ICE Wales Cymru chair, Peter Burns, discusses how different routes into civil engineering could help improve recruitment in the industry.
I was appointed chair of ICE Wales Cymru at the end of 2022 and during that time I feel I’ve been in a very privileged position.
As I started the post, I was expecting to be doing a lot of talking while performing the duties of this role.
Fortunately, however, I found myself doing a lot of listening!
To fellow members, those involved in our industry, to the public and politicians alike.
I must say, I’ve been most inspired by the early careers, graduates, technicians, and students, whether at college, university or starting out on their career journey.
The excitement, willingness and openness displayed by these young people is an inspiration.
This made me wonder, why are our reported target numbers for candidates into civil engineering falling short?
Supply of suitable candidates
For this discussion, I want to focus on one aspect.
The supply of suitable candidates into our industry is a huge topic, involving education, companies, local, regional and central governments, and bias.
Yes, even bias can play a part!
Let’s start with the statement that ‘our industry requires a quarter of a million civil engineers over the next 10 years or so’.
In Wales, it’s suggested by the Construction Industry Training Board (CITB) that over 9,000 workers are required in the construction industry between 2023 and 2027.
Wow, these are big numbers!
Incredibly, we do have this sort of number signing up through the college and the university system.
However, the retention levels are reported to be poor. Why is this?
Clearly students leave the system for many reasons.
Let’s explore one, possibly a big one!
Paths into civil engineering
On balance, we could say that some people learn through academic study, while others prefer to learn through experience.
In conversations with students, graduates, and early careers personnel, many talk about their frustration of not being in the working environment as soon as they would’ve liked.
Many prospective candidates suggested their talents and passions pull them towards a more practical problem-solving based approach rather than the academic route they’ve taken.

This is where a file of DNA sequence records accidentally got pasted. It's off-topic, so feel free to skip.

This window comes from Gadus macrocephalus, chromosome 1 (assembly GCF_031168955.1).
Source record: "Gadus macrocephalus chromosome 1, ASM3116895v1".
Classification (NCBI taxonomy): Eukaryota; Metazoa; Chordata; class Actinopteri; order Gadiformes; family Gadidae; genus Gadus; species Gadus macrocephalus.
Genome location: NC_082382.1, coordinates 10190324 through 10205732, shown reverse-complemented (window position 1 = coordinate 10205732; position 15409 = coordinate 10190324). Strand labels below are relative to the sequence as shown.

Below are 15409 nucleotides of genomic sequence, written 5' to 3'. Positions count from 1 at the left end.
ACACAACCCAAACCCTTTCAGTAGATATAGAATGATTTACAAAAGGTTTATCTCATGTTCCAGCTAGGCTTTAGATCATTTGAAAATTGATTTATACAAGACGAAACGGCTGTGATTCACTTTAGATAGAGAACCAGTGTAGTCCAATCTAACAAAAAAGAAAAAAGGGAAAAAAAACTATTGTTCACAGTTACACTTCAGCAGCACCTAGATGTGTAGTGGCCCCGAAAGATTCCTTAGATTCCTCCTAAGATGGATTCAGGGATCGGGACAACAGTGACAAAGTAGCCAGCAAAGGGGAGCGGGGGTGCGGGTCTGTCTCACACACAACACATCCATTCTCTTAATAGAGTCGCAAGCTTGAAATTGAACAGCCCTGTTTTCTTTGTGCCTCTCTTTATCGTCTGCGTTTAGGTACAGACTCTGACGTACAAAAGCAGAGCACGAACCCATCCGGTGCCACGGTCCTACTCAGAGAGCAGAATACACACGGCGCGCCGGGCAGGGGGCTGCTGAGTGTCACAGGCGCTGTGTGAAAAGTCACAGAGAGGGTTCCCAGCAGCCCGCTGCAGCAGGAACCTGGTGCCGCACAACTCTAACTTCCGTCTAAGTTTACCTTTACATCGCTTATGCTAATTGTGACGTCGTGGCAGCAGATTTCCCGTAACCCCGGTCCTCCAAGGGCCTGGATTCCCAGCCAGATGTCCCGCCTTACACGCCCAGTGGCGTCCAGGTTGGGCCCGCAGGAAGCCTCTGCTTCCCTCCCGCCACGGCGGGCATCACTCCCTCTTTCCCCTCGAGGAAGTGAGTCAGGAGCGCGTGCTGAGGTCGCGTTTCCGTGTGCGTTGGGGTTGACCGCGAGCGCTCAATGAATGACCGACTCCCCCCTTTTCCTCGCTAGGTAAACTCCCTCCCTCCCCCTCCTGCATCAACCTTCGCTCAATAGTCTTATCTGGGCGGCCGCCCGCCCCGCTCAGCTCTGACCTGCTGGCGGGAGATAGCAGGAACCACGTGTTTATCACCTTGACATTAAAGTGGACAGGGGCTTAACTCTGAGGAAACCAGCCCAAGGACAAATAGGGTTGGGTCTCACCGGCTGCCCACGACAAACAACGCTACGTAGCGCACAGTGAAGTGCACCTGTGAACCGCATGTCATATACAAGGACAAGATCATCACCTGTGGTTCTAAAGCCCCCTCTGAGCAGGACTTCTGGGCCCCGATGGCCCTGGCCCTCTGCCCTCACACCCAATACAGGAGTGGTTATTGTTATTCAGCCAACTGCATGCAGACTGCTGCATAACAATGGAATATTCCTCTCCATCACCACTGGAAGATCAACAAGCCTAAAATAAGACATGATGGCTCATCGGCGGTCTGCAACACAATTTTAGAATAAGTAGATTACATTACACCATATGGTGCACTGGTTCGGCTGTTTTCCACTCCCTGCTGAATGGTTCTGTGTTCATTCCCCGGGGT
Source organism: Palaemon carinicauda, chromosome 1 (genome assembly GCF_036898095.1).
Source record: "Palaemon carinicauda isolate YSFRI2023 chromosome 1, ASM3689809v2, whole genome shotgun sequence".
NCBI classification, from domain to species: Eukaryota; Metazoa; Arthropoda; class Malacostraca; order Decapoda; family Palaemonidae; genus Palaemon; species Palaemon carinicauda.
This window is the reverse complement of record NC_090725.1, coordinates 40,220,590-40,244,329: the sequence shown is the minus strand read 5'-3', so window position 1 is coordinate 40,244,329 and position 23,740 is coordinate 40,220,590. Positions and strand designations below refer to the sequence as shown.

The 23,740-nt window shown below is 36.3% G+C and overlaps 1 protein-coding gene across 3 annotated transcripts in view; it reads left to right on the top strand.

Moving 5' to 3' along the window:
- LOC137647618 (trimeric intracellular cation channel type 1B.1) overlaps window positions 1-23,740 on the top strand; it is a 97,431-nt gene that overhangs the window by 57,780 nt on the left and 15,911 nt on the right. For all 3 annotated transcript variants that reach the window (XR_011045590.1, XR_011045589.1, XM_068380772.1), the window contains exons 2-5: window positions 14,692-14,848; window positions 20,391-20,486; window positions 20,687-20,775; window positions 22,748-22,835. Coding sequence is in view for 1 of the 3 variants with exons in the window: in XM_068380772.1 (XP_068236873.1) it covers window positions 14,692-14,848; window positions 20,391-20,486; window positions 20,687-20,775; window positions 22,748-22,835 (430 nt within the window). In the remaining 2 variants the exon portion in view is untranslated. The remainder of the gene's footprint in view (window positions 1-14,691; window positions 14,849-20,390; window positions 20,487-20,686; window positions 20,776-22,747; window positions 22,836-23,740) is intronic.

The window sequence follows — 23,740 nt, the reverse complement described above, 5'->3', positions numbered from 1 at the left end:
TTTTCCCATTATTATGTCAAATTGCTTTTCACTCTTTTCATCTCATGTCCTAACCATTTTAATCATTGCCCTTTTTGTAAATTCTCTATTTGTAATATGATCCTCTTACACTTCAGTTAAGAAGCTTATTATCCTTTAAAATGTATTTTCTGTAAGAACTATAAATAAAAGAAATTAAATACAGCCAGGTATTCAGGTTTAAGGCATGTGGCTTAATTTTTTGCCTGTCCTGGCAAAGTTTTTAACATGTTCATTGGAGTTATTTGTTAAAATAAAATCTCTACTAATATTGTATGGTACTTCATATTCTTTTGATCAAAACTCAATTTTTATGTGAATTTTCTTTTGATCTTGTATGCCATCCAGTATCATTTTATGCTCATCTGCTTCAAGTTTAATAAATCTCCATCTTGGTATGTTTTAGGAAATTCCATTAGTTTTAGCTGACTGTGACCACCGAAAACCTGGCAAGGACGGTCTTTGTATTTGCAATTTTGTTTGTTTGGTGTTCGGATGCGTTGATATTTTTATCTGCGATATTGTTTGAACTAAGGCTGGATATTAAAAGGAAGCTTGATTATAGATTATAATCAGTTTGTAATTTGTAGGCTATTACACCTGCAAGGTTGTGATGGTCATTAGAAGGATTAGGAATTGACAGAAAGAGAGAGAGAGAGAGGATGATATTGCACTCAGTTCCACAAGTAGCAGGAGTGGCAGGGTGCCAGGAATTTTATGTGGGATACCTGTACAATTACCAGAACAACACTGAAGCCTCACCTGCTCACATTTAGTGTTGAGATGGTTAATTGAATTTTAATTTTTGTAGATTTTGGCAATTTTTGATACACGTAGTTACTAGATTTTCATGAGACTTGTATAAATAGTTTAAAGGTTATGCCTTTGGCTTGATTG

These individuals are high achievers, clearly accomplishing enough to be accepted into the traditional university system.
However, are they the right person in the wrong place?
Unfortunately, some feel obliged or pressured to take this academic path. Whether it’s by peer pressure or by being led to believe their career path requires them to take this road.
What a shame!
Taking a more practical route that allows these individuals to enter the workplace at an earlier stage, like an apprenticeship, could help their mindset on a personnel level and the industry from a general perspective.
Now the right person is in the right place.
Academia alongside apprenticeships
Let’s make sure we respect the apprenticeship route into civil engineering.
We’re getting there on a personnel level, so let’s do better at a corporate level in respecting the individual and the qualities they bring.
A balanced workforce with academic and technical skills that’s highly professional in its duties and outputs will create a much better blend for the problem solving required in our industry.
It will also improve the retention levels during the early informative stages of a career.
Going forward, our industry is evolving its duties, activities and roles.
New ones are created to adapt and deliver a more balanced, sustainable landscape.
We need to do all we can to inspire and open the doors of opportunity for all.
This can only help to raise the profile of civil engineering as the excellent career choice it is.